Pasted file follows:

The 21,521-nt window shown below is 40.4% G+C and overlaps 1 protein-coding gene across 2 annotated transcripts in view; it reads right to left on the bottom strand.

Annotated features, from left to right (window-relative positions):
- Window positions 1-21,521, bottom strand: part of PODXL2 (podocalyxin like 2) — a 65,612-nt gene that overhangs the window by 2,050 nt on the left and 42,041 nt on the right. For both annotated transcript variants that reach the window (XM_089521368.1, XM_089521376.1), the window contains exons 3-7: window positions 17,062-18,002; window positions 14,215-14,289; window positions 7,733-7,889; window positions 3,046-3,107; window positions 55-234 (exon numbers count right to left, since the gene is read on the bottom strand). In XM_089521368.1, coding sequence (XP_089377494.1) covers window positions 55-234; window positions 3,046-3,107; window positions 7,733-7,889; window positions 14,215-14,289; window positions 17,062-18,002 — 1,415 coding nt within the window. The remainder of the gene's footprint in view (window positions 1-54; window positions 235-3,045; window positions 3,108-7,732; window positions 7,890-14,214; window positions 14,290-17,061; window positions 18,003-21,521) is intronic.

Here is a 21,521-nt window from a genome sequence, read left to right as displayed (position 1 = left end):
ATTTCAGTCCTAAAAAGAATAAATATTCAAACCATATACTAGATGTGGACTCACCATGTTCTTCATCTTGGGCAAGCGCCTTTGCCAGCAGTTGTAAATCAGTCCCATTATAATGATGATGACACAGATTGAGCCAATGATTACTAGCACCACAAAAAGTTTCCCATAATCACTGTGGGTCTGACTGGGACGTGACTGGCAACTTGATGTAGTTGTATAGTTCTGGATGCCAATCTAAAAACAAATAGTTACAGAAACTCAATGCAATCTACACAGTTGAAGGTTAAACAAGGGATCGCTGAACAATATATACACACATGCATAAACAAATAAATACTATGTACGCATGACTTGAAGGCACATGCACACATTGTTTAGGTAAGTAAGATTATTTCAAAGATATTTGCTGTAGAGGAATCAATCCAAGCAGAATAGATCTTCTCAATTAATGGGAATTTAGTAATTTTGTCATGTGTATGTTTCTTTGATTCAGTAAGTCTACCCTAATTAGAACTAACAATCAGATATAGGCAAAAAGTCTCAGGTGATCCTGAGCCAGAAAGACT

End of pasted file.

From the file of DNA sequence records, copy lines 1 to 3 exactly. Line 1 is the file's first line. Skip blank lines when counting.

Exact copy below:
The 21,521-nt window shown below is 40.4% G+C and overlaps 1 protein-coding gene across 2 annotated transcripts in view; it reads right to left on the bottom strand.

Annotated features, from left to right (window-relative positions):
- Window positions 1-21,521, bottom strand: part of PODXL2 (podocalyxin like 2) — a 65,612-nt gene that overhangs the window by 2,050 nt on the left and 42,041 nt on the right. For both annotated transcript variants that reach the window (XM_089521368.1, XM_089521376.1), the window contains exons 3-7: window positions 17,062-18,002; window positions 14,215-14,289; window positions 7,733-7,889; window positions 3,046-3,107; window positions 55-234 (exon numbers count right to left, since the gene is read on the bottom strand). In XM_089521368.1, coding sequence (XP_089377494.1) covers window positions 55-234; window positions 3,046-3,107; window positions 7,733-7,889; window positions 14,215-14,289; window positions 17,062-18,002 — 1,415 coding nt within the window. The remainder of the gene's footprint in view (window positions 1-54; window positions 235-3,045; window positions 3,108-7,732; window positions 7,890-14,214; window positions 14,290-17,061; window positions 18,003-21,521) is intronic.